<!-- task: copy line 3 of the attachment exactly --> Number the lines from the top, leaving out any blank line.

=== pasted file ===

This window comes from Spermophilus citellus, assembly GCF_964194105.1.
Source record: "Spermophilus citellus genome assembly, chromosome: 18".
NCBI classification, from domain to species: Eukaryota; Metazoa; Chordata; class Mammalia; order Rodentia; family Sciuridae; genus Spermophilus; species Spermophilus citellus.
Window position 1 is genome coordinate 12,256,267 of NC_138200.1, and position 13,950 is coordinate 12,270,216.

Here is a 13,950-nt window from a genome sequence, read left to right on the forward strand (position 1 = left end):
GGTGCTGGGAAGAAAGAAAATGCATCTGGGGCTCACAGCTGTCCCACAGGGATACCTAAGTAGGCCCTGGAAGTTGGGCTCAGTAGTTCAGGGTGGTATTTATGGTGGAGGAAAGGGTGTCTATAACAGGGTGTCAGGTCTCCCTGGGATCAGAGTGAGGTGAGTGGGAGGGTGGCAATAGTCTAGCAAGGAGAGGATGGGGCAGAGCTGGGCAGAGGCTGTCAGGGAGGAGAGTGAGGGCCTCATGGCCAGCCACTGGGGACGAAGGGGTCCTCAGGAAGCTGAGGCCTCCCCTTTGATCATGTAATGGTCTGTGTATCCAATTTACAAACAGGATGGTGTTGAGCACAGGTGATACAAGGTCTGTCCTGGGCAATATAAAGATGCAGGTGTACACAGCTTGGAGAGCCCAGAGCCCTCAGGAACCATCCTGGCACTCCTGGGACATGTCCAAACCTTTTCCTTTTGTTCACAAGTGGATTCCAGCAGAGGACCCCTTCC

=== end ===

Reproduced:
NCBI classification, from domain to species: Eukaryota; Metazoa; Chordata; class Mammalia; order Rodentia; family Sciuridae; genus Spermophilus; species Spermophilus citellus.